Understanding LME

The study began by analyzing different influence factors (Figure 3) which resembled typical process deviations that might occur during car body production. The impact of the influences was analyzed by the degree of cracking observed for each factor. A select number of welding set-ups from these investigations were rebuilt digitally in the simulation model to replicate the process and study its dynamics mathematically. This further enabled the clarification of important cause-effect relationships.

Figure 3: Overview of All Applied Influence Factors (those outlined in yellow resulted in most frequent cracking.)

Figure 3: Overview of All Applied Influence Factors (those outlined in yellow resulted in most frequent cracking.)

Generally, the most frequent cracking was observed for sharp electrode geometries, increased weld times and application of external loads during welding. All three factors were closely analyzed by combining the experimental approach with the numerical approach using the simulation model.

Destructive Testing – LME Effects on Mechanical Joint Strength

A destructive testing program also was conducted for an evaluation of LME impact on mechanical joint strength and load bearing capacity in multiple conditions, including quasi-static loading, cyclic loading, crash tests and corrosion. In summary of all load cases, it can be concluded that LME cracks, which might be caused by typical process deviations (e.g. bad part fit up, worn electrodes) have a low intensity impact and do not affect the mechanical strength of the spot weld. And as previously mentioned, the study analyses showed that a complete avoidance of LME during resistance spot welding is possible by the application of measures for reducing the critical conditions from local strains and exposure to liquid zinc.


Controlling LME

In welding under external load experiments, the locations of the experimental crack occurrence showed close correlation with the strains and remaining plastic deformations computed by the simulation model. It was observed that the cracks form at the location of the highest plastic strains, and material-specific threshold values for critical strains were derived. The threshold values then were used to judge the crack formation at elongated weld times.

At the same time, the simulation model pointed out a significant difference in liquid zinc diffusion during elongated weld times. Therefore, it is concluded that liquid zinc exposure time is a second highly relevant factor for LME formation.

The results for the remaining influence factors depended on the investigated MTCs and were generally less significant. In more susceptible MTCs (AHSS welded with thick Mild steel), no significant cracking occurred when welded using standard process parameters. Light cracking was observed for most of the investigated influences, such as low electrode cooling rate, worn electrode caps, electrode positioning deviations or for gap afflicted spot welds. More intense cracking (higher penetration depth cracking) was only observed when welding under extremely high external loads (0.8 Re) or, even more, as a consequence of highly increased weld times.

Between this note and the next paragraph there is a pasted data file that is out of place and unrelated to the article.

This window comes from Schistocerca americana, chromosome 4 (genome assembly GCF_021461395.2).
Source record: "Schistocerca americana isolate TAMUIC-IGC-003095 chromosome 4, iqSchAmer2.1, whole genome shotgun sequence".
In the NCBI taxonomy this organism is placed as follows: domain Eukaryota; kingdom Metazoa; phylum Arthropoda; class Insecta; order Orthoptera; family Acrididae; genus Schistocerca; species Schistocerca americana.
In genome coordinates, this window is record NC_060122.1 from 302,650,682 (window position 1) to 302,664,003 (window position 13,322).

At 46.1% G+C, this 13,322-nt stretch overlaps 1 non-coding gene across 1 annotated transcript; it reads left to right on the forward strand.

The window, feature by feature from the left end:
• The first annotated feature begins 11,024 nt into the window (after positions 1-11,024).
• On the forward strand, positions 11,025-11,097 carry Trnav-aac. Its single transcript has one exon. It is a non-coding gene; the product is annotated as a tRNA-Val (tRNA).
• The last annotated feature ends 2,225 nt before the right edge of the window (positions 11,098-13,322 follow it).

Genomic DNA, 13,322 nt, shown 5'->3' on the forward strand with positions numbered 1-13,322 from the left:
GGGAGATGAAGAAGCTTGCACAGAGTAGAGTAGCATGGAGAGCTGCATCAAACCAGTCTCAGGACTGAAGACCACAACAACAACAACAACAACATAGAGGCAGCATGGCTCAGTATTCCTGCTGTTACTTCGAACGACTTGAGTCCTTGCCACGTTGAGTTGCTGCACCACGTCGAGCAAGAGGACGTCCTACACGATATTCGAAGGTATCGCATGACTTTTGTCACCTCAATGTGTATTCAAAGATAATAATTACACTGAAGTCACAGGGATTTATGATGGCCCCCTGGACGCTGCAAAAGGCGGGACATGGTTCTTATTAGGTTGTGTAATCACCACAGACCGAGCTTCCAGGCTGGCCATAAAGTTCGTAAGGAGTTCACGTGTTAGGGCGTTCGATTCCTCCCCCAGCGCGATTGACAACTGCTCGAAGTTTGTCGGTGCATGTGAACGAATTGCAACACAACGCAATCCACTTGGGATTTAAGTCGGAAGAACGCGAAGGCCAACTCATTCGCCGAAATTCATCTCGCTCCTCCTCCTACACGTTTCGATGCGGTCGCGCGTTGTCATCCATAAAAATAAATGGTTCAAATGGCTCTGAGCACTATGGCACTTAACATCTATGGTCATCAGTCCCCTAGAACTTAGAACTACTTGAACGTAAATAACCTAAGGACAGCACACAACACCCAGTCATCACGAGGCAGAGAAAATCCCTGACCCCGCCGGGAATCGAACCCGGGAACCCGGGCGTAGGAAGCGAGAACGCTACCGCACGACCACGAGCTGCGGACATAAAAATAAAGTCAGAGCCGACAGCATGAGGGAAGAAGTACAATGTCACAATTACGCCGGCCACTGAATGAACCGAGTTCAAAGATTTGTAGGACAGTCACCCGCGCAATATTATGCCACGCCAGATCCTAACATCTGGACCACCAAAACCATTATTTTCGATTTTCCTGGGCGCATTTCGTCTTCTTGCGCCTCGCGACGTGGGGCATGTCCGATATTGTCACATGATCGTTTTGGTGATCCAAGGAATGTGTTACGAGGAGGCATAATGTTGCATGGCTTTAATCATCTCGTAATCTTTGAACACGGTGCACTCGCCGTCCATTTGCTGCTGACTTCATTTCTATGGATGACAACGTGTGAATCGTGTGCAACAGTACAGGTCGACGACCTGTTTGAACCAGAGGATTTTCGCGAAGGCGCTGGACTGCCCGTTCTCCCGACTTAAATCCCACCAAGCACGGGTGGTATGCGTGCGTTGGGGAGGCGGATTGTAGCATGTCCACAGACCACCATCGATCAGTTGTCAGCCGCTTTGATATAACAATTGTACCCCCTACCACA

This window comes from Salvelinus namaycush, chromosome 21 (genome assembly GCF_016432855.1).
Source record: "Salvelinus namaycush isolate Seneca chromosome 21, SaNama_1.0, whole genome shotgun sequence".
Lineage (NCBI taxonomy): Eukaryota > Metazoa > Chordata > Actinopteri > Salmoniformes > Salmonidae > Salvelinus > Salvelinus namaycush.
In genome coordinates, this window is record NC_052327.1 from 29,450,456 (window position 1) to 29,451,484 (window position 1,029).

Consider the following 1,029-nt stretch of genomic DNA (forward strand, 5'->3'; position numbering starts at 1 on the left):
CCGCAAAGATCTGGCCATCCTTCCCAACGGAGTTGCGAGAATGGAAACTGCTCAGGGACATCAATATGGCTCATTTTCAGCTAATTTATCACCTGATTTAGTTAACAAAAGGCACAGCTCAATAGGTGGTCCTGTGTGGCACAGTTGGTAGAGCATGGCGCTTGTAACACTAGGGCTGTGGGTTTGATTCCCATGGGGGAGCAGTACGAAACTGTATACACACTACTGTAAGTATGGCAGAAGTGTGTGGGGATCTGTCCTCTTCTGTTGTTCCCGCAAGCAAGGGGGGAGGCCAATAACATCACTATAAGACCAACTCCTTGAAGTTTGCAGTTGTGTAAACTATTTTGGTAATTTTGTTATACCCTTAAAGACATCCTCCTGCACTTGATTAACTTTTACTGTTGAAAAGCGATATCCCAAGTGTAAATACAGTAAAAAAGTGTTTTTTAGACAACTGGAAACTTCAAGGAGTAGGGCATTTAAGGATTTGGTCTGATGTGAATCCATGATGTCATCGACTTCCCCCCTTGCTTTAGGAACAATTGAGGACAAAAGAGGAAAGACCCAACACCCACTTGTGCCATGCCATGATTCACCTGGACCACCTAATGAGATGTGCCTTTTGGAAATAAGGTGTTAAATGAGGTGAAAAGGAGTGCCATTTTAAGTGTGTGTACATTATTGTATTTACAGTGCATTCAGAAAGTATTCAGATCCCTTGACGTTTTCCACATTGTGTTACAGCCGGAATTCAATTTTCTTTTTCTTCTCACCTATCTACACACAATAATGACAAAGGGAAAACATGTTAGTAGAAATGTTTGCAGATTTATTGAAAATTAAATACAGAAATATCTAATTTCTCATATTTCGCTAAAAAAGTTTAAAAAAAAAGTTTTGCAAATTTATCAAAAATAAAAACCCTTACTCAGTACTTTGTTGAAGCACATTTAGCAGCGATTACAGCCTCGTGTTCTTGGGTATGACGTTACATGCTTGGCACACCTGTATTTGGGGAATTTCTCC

For the non-susceptible MTCs, even extreme situations and weld set-ups (such as the described elongated weld times) did not result in significant LME cracks within the investigated AHSS grades.

Methods for avoidance of LME also were investigated. Changing the electrode tip geometry to larger working plane diameters and elongating the hold time proved to eliminate LME cracks. In the experiments, a change of electrode tip geometry from a 5.5 mm to an 8.0 mm (Figure 4) enabled LME-free welds even when doubling the weld times above 600 ms. Using a flat-headed cap (with small edge radii or beveled), even the most extreme welding schedules (weld times greater than 1000 ms) did not produce cracks. The in-depth analysis revealed that larger electrode tip geometries clearly reduce the local plastic deformation around the indentation. This plastic strain reduction is particularly important, as longer weld times contribute to a higher liquid zinc exposure interval, leading to a higher potential for LME cracks.

Figure 4: Electrode Geometries Used in Study Experiments

Figure 4: Electrode Geometries Used in Study Experiments

It was also seen that as more energy flows into a spot weld, it becomes more critical to parameterize an appropriate hold time. Depending on the scenario, the selection of the correct hold time alone can make the difference between cracked and crack-free welds. Insufficient hold times allow liquid zinc to remain on the steel surface and increased thermal stresses that form after the lift-off of the electrode caps. Elongated hold times reduce surface temperatures, minimizing surface stresses and thus LME potential.

Non-Destructive Testing: Laboratory and Production Capabilities

A third element of the study, and an aid in the control of LME, is the detection and characterization of LME cracks in resistance spot welds, either in laboratory or in production conditions. This work was done by the Institute of Soudure in close cooperation with LWF, IPK and WorldAutoSteel members’ and other manufacturing facilities. Ten different non-destructive techniques and systems were investigated. These techniques can be complementary, with various levels of costs, with some solutions more technically mature than others. Several techniques proved to be successful in crack detection. In order to aid the production source, techniques must not only detect but also characterize cracks to determine intensity and the effect on joint strength. Further work is required to achieve production-level characterization.